A Literature Review of The Rise and Fall of Alexandria
Book Review of The Rise and Fall of Alexandria How the modern world was actually established is often overlooked and attributed to the powers and domination of Athens and Rome. What authors Justin Pollard and Howard Reid urge readers to understand, however, is the significance that the city of Alexandria had on Western Civilization. Both authors have worked in British and American television, and are accomplished in the film/documentary industry. Reid has also previously written five other books. In their narrative book, The Rise and Fall of Alexandria, they seek to emphasize just how important this little city was to the foundation of the modern world through accounts of
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Some of the most brilliant people influenced that particular time, including the great philosophers, Socrates, Plato, and Aristotle, as well as others such as Euclid of Alexandria, Herophilus, Aristarchus, and Eratosthenes. Alexandria was rich in knowledge because of the great minds that utilized and contributed to the city’s institutions, such as the library and the lighthouse, to hypothesize theories and concepts. For example, Eratosthenes observed ships on the horizon from atop the lighthouse in Alexandria and eventually was the first to compass the world and describe the globe. Aristotle, being the private tutor of Alexander, could be credited for laying the intellectual foundation for the city of Alexandria. He, too, contributed to the Library of the city. Behind the brilliance of Aristotle, one can find the influences of the great philosophers that preceded him: Socrates and Plato. Because of its saturation of intellects and the availability of resources (the library and museum), Alexandria was a city thriving with knowledge and new schools of thought. Alexandria was the birthplace of the modern world, “not led by legions of soldiers, but by dynasties of scholars navigating on a sea of books” (p. 1).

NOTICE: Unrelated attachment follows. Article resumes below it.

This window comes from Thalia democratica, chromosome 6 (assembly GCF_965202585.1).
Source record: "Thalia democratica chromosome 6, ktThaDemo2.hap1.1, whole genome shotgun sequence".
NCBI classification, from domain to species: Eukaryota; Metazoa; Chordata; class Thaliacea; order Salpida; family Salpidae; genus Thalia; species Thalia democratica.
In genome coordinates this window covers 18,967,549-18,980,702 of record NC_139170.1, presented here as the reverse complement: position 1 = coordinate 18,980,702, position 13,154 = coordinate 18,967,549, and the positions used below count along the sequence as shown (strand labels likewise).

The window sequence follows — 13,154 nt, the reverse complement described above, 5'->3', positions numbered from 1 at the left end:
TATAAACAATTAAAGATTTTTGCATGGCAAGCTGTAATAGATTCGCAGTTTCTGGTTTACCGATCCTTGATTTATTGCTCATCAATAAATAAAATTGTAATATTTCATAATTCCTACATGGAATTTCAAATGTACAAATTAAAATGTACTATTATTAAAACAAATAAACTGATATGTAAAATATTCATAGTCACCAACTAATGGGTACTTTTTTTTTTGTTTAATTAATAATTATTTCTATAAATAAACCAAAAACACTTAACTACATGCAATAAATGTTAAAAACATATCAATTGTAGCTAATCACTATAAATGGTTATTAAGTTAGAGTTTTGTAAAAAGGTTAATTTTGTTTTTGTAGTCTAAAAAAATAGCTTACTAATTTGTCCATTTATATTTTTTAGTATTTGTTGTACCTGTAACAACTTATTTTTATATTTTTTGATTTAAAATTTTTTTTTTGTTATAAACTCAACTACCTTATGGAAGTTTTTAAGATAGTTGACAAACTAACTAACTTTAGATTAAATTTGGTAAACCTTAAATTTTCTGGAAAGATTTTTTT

Alexander was considered to be a living god by the Egyptians for over 3,000 years, but the Greeks, however, did not so easily accept this notion. At the death of Alexander, dispute over who should rule over the largest empire on earth was